Fair Tax - A Good Concept? - Ferrari Life
 
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post #1 of 9 Old 12-02-2004, 11:33 PM Thread Starter
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Fair Tax - A Good Concept?

I'd like to hash this out. What would be the pros/cons of this:

www.fairtax.org

So no more income tax, just a national sales tax. I'll start.

Pros:

No more yearly filing, so less confusion, less time spent on this
More efficient economy: less money spent for accounting purposes
Everyone pays (in theory)
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post #2 of 9 Old 12-03-2004, 05:49 AM
 
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Con: People who need more, pay more than those who need less.

A good example is Dr. Bob... he eats tons and tons of food (and doesn't get fat... which is annoying) so obviously he would pay more.

I myself eat not even half of what he eats... so I would have a tax advantage.

Another con: People who earn lots of money would see their capital grow more quickly cos they could spend only little of it and save the rest. They would need only a small percentage of their income to provide for themselves.

People on the edge of living can put aside a lot less. They would use only nearly 100% of their income to just being able to survive

So it would cause a greater rift between rich and poor
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post #3 of 9 Old 12-05-2004, 03:19 PM
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Gee, a national sales tax like the VAT in Europe.

Do you think the government will stop the income tax because of the national sales tax or just look at it as another way of getting more money?

8)

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post #4 of 9 Old 12-06-2004, 05:26 AM
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Yes, I would support a pure consumption tax system.
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post #5 of 9 Old 12-06-2004, 04:53 PM
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We had this debate pre-2000, when a GST ("goods & services tax" or "gouge & screw tax") was introduced in Australia.

Here is one article on some issues :
http://www.erc.org.au/issues/text/gs00.htm

To the extend that such a tax is used to reduce income taxes it is strongly regressive, in that people earning more will pay a lower proportion of their income in tax than do lower-paid people.

In Oz it replaced most of the "sales-tax" system which had a myriad of different rates on most goods, with a new flat 10% on everything plus services. The big winners were consumers of luxury items (eg cars!), as the effective tax dropped from around 70% in some cases down to 10% in a few years!

The key to its success seems to lie in how the "losers" of such a change can be properly compensated in a sustained manner & not just given a cheap 1-off handout.
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post #6 of 9 Old 12-09-2004, 02:41 AM
 
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Quote:
Originally Posted by Boxer42
Yes, I would support a pure consumption tax system.
Why? Because you make tons of money ??

A percentage of your income is far more fair on everybody around (specially the slightly poorer people)
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post #7 of 9 Old 12-16-2004, 04:56 PM
 
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People who normally evade income taxes would have to cough it up, so no more "under the table" earnings. However, the rift between rich and poor could grow even more.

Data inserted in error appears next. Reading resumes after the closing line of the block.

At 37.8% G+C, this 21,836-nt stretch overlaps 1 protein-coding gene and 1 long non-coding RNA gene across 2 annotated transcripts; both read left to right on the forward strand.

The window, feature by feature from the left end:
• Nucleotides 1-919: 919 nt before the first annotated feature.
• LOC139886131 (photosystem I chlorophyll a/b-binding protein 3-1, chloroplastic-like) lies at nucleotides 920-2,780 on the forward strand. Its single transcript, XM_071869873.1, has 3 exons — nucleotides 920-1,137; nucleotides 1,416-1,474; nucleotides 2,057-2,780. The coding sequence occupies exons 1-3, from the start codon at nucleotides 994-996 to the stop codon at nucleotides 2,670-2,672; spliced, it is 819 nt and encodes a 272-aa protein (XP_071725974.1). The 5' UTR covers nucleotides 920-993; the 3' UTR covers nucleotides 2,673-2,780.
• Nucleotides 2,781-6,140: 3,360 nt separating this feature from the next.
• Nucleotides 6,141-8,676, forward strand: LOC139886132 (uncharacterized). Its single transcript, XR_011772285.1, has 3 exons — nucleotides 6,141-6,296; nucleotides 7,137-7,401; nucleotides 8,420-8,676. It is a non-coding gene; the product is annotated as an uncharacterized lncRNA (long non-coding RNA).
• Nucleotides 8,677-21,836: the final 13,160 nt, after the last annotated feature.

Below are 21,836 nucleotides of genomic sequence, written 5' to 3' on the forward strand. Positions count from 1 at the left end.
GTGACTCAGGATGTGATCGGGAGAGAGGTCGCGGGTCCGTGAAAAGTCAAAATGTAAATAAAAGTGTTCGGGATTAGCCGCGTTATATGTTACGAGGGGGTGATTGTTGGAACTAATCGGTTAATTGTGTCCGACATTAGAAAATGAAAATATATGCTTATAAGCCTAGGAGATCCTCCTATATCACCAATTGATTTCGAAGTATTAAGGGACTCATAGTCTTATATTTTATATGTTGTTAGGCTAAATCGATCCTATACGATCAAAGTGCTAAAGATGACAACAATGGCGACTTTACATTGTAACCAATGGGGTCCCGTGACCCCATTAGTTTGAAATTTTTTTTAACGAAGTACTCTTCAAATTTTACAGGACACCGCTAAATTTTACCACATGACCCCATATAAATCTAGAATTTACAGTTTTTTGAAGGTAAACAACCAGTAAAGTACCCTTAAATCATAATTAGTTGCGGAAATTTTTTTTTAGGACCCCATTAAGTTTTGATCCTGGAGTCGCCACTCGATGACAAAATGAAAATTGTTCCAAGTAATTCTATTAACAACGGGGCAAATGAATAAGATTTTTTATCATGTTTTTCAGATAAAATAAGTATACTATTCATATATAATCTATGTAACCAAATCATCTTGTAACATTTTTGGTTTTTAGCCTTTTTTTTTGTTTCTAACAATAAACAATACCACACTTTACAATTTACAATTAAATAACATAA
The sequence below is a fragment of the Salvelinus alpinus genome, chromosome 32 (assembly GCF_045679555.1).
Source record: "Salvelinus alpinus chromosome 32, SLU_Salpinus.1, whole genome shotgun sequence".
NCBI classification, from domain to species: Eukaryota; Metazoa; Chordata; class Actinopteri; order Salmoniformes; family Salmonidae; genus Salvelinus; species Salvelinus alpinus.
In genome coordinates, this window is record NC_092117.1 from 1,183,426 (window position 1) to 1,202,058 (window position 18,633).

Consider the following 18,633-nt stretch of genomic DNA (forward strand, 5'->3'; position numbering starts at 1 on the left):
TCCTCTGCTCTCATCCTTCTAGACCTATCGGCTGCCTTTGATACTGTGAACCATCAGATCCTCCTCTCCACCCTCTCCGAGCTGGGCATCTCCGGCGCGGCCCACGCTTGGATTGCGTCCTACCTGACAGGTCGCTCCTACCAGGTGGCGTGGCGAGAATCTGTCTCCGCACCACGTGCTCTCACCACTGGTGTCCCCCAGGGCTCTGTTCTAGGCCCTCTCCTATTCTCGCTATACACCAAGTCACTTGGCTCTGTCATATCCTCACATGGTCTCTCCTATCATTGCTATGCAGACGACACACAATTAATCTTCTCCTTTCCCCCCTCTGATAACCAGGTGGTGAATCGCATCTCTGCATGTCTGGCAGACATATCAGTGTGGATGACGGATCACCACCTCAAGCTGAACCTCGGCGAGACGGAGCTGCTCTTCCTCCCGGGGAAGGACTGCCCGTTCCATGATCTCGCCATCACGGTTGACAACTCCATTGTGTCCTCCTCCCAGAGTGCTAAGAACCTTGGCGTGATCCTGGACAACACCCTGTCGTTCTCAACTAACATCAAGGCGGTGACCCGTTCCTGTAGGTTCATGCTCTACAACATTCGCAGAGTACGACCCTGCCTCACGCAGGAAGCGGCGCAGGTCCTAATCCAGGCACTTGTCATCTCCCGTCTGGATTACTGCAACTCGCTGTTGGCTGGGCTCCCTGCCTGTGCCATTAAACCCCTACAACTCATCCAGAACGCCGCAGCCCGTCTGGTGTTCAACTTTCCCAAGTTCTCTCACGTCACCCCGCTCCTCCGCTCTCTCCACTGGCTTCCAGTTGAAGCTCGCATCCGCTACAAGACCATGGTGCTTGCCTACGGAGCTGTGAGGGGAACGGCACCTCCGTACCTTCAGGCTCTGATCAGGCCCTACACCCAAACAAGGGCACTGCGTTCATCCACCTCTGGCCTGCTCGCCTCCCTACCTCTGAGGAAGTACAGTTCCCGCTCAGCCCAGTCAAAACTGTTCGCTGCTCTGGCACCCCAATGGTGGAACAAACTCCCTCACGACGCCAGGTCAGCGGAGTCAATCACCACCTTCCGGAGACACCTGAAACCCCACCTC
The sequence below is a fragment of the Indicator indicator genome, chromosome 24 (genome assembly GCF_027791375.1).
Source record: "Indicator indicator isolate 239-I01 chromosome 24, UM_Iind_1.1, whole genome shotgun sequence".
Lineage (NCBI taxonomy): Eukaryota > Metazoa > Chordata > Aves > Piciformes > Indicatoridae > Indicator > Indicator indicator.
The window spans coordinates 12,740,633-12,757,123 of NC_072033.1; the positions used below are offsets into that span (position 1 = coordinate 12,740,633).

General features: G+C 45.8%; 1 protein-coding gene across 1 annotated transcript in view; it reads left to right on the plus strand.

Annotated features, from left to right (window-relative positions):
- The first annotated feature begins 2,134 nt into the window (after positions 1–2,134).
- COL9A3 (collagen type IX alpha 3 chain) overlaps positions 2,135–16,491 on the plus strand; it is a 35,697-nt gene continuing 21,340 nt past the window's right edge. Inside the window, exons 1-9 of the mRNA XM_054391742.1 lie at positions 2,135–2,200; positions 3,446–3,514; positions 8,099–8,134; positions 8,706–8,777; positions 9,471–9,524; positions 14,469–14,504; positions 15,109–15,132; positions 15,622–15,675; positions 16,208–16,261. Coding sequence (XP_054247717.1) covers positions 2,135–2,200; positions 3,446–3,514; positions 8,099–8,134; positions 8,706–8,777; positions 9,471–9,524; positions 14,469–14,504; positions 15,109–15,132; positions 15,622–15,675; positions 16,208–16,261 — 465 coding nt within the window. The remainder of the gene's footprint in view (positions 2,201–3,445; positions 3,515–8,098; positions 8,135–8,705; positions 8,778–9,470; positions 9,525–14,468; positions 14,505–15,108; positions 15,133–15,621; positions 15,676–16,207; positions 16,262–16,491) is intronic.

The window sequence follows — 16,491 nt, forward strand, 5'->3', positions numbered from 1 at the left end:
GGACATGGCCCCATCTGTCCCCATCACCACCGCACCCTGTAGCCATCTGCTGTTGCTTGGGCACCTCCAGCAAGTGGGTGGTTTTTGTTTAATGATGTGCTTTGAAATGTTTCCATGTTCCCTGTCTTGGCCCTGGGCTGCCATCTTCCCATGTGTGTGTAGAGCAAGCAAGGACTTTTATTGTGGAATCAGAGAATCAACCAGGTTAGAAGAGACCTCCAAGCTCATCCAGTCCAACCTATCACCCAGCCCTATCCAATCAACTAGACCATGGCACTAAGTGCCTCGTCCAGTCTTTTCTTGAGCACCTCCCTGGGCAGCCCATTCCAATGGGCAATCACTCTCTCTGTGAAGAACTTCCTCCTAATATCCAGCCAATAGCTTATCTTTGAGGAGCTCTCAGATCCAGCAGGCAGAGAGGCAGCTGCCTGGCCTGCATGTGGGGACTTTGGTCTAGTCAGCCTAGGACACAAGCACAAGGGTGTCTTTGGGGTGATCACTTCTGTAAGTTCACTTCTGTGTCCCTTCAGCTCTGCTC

Nothing this big would ever be attempted by the Gov't but it is interesting to think about.
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post #8 of 9 Old 12-16-2004, 06:20 PM
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Actually its funny but tax evasion has become much MORE common now that we have a GST / VAT. ha:

Despite Govt promises to the contrary (ie a GST will make tax evasion impossible!), nowadays whenever you need a "service" done like paint your house, call an electrician, etc the chances are the serviceman will offer you 2 prices - one "official" and one for cash (=without GST).

I know that you have always been able to get a small discount for paying cash, as it means that the vendor can avoid declaring the income and save HIMSELF some tax, so he offers you a little off the price. Nowadays however if you pay in cash YOU BOTH SAVE TAX! He saves income tax and you don't pay any GST. In fact, he can offer you a saving (10%=GST) without even taking a cut of his own profit! Now that's incentive!

Naturally this has been taken to by the general population with great enthusiasm, meaning that the tax evasion "industry" is booming.

So, don't believe everything the politicians tell you! :nuts:
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post #9 of 9 Old 12-25-2004, 07:23 PM
 
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I live in Australia and we're one of the highest taxed populations anywhere in the world.

I think our ~100 billion dollars spent on welfare needs to be reduced, and spent on more constructive things - like repairing all of the roads (State Responsibilities, mostly)

Fair tax is impossible, because as long as everyone earns differently they pay a different amount of tax.

Not blowing my own trumpet, but my parents pay 49 cents in the dollar income tax and it is very depressing having to pay enourmous tax bills all the time. I guess you can't do much about it.

As long as our country keeps running the way it is, we can't complain. (I.e. as long as Mark Latham and the Labor Party are in opposition)

Tax is just one of those things that is a part of life. But it seems to me that its a tax on success, here in Australia.
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